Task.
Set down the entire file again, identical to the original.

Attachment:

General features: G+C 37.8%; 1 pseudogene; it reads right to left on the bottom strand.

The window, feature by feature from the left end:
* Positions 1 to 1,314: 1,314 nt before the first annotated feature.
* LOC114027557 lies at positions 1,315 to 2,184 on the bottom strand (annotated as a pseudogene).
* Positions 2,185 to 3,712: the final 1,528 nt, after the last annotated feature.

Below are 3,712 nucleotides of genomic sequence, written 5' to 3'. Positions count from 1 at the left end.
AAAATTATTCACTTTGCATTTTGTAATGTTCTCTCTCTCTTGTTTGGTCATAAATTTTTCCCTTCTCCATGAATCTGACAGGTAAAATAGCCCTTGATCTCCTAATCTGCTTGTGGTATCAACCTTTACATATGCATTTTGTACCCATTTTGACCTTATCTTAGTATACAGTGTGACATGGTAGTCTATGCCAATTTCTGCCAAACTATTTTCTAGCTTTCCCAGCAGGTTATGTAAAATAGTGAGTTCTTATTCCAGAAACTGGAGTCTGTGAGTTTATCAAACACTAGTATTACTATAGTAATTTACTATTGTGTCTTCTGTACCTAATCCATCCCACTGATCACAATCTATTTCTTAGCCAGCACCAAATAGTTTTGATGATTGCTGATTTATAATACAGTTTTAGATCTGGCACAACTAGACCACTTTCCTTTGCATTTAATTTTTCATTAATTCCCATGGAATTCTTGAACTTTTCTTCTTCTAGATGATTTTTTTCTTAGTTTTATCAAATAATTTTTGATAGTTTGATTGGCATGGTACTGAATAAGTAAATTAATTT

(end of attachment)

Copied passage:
General features: G+C 37.8%; 1 pseudogene; it reads right to left on the bottom strand.

The window, feature by feature from the left end:
* Positions 1 to 1,314: 1,314 nt before the first annotated feature.
* LOC114027557 lies at positions 1,315 to 2,184 on the bottom strand (annotated as a pseudogene).
* Positions 2,185 to 3,712: the final 1,528 nt, after the last annotated feature.

Below are 3,712 nucleotides of genomic sequence, written 5' to 3'. Positions count from 1 at the left end.
AAAATTATTCACTTTGCATTTTGTAATGTTCTCTCTCTCTTGTTTGGTCATAAATTTTTCCCTTCTCCATGAATCTGACAGGTAAAATAGCCCTTGATCTCCTAATCTGCTTGTGGTATCAACCTTTACATATGCATTTTGTACCCATTTTGACCTTATCTTAGTATACAGTGTGACATGGTAGTCTATGCCAATTTCTGCCAAACTATTTTCTAGCTTTCCCAGCAGGTTATGTAAAATAGTGAGTTCTTATTCCAGAAACTGGAGTCTGTGAGTTTATCAAACACTAGTATTACTATAGTAATTTACTATTGTGTCTTCTGTACCTAATCCATCCCACTGATCACAATCTATTTCTTAGCCAGCACCAAATAGTTTTGATGATTGCTGATTTATAATACAGTTTTAGATCTGGCACAACTAGACCACTTTCCTTTGCATTTAATTTTTCATTAATTCCCATGGAATTCTTGAACTTTTCTTCTTCTAGATGATTTTTTTCTTAGTTTTATCAAATAATTTTTGATAGTTTGATTGGCATGGTACTGAATAAGTAAATTAATTT